It took a tremendous act of strength for Hetty to get Roland and his chair down off the platform and onto the railway tracks. It was Saturday afternoon and there were only a sprinkling of people waiting for the next train due within ten minutes. At first nobody seemed to notice the crazy old woman at the far end of the station pushing a squeaking monstrous looking chair along with an equally monstrous occupant into the dark railway tunnel. Just as Hetty and Roland were about to be swallowed up by the blackness of the tunnel a solitary traveller happened to glance along the tracks hoping to see the lamp of his expected train. The man saw Hetty and the bucking head of Roland both disappear in the blackness, curious he began to move down the platform.
Hetty left Roland positioned in the centre of the tunnel, she kissed his head before backing off towards the platform. Roland knew what would happen to him if he remained on the tracks and struggled to break free of his bonds. When Hetty emerged from the tunnel she was crying and the curious traveller who had followed her down the platform helped her off the tracks, he asked her what was the matter but the wretched form of Hetty merely crumpled to the floor.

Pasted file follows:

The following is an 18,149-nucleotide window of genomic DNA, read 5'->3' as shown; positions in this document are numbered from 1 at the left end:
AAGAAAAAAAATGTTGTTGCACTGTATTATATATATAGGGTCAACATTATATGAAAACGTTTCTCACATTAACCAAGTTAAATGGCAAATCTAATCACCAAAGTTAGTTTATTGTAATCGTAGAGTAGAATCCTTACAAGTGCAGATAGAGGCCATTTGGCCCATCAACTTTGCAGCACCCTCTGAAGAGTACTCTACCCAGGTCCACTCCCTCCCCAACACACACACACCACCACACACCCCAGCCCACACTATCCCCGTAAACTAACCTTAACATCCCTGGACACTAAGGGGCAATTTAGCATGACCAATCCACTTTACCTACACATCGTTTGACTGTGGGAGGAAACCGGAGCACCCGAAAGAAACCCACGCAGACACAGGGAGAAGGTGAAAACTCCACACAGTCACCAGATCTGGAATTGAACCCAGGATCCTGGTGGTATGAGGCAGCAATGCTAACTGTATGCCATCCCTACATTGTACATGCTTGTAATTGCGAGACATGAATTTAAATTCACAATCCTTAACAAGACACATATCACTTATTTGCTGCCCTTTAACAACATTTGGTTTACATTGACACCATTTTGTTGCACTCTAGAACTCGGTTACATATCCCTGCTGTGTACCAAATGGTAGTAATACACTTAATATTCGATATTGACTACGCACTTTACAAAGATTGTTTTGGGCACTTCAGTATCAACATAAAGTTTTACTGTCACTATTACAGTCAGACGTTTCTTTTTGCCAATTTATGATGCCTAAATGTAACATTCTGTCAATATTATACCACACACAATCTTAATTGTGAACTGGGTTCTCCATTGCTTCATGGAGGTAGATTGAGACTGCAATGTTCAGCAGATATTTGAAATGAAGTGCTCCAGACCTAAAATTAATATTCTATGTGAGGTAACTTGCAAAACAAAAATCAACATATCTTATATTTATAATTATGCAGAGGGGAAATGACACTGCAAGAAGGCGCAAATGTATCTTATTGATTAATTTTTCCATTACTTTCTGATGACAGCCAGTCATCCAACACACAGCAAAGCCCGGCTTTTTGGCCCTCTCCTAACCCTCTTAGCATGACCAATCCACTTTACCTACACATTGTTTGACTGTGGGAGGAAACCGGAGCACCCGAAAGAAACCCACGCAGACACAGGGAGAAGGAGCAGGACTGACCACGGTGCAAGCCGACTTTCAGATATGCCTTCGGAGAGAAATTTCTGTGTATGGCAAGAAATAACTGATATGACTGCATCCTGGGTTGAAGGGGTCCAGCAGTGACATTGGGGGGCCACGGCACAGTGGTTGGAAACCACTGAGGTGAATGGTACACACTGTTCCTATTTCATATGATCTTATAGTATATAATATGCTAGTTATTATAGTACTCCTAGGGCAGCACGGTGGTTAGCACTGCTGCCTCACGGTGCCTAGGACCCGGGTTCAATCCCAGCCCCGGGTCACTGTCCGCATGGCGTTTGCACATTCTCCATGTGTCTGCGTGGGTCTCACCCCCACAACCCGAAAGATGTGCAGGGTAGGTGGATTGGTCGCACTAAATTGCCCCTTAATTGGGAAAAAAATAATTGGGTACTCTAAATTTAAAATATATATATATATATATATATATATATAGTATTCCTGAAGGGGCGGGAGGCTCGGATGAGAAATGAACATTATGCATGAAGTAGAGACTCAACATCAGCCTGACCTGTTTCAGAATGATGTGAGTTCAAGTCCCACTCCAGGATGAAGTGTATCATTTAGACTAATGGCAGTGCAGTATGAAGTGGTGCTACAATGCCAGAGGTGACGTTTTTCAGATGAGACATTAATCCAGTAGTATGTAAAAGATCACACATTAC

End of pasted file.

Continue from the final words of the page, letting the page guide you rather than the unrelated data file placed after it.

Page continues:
Inside the tunnel Rolland stopped fidgeting with his bonds and became rigid with fear, ahead of him he could see the shining lamp of the approaching train, a volcanic torrent of steam erupted from its funnel as it came hurling towards him. Roland at last found his voice and let out a panic-stricken screech which seemed to momentarily merge with the brakes of the engine as it slowed down ready for the approaching station, in the dark tunnel the driver didn’t see Rolly. Hetty rose from her position on the floor when she heard Rolland calling for her.